Frank F. Islam
India Islamic Cultural Cenetr
Mr. Sirajuddin Quereshi; Distinguished Guests; Friends; Ladies and Gentlemen:
Thank you for that kind introduction. Thank you for your warm welcome. It is truly a privilege to be asked to speak at the Islamic Cultural Center.
Thank you Neelofer for bringing all of us together.
Before I get to the hearts of the matter, let me say few words on Sirajuddin Quereshi. I admire and appreciate his leadership, his passion, his values, his vision, and his commitment to the India Islamic Cultural Center. He provides the example and sets the standard. He is inspiration to all of us. we need to stand shoulder to shoulder with him for the vison we share and the values we cherish and nourish. He is doing the God’s work. Let us give him big round of applause.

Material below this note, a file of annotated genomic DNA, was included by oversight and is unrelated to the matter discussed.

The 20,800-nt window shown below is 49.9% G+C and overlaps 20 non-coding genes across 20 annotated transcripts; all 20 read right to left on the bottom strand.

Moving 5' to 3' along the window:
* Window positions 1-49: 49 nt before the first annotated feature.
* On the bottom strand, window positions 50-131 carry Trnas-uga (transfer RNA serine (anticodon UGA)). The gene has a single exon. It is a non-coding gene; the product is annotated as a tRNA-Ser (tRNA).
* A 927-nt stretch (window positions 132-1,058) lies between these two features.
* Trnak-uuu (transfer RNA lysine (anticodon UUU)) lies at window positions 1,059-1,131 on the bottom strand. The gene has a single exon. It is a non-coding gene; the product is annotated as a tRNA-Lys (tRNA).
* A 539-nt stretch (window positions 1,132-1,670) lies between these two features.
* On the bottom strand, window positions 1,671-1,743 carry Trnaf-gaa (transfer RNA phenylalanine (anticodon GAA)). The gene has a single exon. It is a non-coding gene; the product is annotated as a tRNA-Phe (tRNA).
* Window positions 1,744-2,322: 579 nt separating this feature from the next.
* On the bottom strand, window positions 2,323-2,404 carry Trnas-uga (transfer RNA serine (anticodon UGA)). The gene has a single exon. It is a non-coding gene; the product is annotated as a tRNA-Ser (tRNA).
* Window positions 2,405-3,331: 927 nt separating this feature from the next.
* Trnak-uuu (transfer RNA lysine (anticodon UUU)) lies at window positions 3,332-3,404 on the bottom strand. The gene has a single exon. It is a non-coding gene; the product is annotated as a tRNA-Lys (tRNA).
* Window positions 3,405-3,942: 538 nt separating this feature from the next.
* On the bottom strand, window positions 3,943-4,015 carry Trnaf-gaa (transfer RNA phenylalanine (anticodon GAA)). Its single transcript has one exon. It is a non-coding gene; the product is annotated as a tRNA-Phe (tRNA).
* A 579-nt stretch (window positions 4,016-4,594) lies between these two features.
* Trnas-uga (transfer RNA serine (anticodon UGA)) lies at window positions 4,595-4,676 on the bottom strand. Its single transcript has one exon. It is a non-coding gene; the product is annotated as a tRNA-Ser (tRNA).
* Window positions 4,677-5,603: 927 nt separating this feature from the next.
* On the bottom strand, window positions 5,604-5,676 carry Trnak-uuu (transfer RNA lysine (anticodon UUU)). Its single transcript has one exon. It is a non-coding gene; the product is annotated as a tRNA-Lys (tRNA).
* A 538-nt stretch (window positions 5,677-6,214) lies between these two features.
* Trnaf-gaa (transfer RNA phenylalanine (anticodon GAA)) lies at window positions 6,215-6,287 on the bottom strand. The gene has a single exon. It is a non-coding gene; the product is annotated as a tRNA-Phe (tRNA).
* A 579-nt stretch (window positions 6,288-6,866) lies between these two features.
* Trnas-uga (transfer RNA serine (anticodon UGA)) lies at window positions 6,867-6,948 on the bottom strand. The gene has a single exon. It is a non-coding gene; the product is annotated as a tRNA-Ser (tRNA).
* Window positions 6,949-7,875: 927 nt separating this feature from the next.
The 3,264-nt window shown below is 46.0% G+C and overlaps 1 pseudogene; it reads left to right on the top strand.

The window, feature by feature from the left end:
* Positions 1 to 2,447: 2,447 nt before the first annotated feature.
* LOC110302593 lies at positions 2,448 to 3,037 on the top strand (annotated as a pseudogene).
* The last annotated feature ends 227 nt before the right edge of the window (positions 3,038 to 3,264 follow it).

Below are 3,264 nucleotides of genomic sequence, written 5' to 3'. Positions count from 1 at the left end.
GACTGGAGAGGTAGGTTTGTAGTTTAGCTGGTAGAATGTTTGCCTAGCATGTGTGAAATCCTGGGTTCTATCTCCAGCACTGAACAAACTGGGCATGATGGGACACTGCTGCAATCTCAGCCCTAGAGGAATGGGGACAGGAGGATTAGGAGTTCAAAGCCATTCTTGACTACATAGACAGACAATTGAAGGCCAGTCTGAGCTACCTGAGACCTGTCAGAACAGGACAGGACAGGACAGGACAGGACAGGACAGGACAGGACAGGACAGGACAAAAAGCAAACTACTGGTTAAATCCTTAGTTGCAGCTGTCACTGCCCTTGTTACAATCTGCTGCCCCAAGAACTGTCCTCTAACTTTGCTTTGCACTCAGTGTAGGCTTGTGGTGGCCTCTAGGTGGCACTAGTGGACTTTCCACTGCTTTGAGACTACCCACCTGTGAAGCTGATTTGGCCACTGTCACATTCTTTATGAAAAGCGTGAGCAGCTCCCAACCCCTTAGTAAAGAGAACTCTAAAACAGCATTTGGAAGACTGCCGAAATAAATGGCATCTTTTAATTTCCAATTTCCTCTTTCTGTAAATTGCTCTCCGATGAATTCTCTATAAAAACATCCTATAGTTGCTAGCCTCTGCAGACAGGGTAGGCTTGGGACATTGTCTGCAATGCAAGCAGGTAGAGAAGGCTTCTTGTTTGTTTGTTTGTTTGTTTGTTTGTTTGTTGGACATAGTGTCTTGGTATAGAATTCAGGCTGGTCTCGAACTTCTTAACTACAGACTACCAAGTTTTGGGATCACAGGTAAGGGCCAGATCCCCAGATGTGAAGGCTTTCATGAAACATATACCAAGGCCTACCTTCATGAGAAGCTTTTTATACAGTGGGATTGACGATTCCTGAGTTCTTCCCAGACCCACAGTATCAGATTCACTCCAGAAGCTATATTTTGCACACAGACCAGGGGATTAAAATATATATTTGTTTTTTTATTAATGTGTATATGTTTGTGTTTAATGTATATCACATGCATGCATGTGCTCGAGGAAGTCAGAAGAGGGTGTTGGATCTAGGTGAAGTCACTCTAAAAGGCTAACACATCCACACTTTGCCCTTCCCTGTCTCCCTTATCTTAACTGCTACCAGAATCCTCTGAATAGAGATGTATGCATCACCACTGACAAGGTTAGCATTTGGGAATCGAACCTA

It is wonderful to be here with all of you as we are linked by common goals, common commitment and common values and bonded by shared history, shared heritage, and shared background.
The title of my speech is very much consistent with vision, mission, goals, and objectives of Islamic Center. As a result, I have titled my talk “Empowering Indian Muslims through Education and Pivot Points for Building Better India”. In it, I will
- Highlight my own experience – what education has meant and done for me
- Share my thoughts on why the education of Muslims in India is so critical for their future and the future of India
- Provide some ideas regarding the education and empowerment process
- Provide pivot points for building a better India
There is no topic on which I am more passionate about than educational empowerment – especially for Muslims and others who come from socio-economically disadvantaged circumstances.